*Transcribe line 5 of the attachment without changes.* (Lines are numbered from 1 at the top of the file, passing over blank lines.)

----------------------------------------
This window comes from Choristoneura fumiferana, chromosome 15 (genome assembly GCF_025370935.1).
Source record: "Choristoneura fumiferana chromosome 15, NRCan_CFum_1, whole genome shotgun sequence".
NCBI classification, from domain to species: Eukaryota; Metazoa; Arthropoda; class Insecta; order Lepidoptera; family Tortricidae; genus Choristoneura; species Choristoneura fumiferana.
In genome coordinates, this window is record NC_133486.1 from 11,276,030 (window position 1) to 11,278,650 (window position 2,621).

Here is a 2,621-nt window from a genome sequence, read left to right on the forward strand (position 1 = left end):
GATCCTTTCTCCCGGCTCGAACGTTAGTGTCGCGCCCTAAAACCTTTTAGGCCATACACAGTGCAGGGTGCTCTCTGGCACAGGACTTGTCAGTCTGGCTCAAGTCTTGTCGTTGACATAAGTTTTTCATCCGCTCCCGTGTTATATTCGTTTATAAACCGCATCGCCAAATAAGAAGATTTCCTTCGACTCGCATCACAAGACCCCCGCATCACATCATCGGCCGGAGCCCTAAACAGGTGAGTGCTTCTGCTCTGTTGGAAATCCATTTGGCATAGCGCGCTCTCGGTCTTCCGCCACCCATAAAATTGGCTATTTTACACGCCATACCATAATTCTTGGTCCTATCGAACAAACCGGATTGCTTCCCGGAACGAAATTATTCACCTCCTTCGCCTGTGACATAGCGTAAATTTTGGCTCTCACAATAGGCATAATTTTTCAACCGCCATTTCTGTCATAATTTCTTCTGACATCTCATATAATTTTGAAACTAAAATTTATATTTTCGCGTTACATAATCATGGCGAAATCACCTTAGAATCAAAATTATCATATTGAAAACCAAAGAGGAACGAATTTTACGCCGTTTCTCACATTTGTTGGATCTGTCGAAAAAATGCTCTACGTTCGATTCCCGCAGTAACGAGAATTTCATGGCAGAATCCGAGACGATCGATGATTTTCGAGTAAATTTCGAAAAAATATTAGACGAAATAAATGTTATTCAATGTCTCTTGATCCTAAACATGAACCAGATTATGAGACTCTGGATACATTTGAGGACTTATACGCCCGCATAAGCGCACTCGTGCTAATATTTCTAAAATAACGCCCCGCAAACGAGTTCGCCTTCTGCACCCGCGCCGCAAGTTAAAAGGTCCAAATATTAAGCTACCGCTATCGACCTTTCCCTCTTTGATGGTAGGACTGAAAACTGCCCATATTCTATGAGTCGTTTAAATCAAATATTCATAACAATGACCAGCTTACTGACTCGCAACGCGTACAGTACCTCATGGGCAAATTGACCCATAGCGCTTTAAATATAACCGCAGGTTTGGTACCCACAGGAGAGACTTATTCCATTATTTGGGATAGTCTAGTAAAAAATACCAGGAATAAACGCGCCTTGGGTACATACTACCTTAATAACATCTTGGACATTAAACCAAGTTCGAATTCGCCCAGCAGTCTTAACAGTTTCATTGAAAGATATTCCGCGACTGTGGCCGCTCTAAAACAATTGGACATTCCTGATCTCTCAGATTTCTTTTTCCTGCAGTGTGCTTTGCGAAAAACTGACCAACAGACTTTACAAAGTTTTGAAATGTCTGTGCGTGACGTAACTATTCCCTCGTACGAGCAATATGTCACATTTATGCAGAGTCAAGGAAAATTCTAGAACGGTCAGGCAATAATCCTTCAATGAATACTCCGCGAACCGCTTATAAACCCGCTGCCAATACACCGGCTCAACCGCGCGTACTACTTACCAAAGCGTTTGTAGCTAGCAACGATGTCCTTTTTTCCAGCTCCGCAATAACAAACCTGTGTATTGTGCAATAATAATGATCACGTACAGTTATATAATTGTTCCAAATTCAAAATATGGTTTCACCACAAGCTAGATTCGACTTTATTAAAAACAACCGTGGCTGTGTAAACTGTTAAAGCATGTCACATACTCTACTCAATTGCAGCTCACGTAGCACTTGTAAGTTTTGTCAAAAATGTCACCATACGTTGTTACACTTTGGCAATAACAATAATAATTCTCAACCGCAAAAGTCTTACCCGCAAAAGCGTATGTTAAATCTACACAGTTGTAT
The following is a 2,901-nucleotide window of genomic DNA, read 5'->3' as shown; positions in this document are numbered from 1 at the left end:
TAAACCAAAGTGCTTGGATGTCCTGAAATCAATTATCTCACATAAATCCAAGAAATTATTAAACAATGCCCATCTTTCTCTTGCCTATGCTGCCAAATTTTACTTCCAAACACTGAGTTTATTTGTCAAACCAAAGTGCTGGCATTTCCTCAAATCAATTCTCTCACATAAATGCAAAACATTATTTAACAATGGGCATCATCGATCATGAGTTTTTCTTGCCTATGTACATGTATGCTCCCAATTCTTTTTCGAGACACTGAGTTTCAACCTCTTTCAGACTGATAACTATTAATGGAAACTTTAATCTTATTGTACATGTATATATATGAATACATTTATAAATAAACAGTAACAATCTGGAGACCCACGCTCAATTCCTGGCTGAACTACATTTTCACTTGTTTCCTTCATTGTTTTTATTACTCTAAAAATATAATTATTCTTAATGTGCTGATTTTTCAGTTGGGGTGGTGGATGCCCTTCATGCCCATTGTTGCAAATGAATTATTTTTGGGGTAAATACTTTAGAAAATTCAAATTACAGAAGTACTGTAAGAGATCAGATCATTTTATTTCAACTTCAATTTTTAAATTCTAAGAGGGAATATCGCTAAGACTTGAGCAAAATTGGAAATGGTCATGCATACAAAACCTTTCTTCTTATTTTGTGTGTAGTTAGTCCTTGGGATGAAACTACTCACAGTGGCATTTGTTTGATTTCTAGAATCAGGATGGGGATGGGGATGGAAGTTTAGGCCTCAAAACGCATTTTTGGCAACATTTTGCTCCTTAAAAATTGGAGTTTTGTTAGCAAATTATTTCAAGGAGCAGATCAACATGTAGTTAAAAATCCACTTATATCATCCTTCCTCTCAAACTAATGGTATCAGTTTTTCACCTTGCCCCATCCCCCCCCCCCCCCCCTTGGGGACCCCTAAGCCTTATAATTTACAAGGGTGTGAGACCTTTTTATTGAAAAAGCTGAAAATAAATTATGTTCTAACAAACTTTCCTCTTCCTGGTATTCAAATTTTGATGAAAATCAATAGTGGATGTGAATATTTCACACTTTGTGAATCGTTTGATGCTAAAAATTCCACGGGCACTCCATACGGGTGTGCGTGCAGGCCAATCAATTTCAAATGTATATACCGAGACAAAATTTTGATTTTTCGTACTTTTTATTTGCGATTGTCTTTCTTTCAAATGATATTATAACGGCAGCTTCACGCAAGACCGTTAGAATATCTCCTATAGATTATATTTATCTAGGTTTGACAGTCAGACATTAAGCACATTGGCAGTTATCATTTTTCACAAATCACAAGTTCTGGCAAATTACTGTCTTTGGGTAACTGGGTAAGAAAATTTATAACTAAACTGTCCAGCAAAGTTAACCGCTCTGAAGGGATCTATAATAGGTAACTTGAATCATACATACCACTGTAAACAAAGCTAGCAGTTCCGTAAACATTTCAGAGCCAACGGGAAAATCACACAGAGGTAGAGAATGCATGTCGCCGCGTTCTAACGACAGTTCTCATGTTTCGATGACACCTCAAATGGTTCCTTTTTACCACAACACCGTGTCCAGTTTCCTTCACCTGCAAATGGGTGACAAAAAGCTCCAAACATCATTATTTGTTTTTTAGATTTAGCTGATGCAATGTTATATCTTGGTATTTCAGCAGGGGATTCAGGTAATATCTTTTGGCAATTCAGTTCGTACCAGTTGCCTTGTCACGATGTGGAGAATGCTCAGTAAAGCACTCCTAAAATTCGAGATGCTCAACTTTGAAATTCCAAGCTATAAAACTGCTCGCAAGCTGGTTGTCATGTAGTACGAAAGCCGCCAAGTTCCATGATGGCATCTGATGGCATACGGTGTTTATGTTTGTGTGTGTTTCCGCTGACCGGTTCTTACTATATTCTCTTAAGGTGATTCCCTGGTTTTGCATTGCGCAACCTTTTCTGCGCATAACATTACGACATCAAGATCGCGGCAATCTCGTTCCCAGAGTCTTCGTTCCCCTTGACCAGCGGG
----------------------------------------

Here is a 2,621-nt window from a genome sequence, read left to right on the forward strand (position 1 = left end):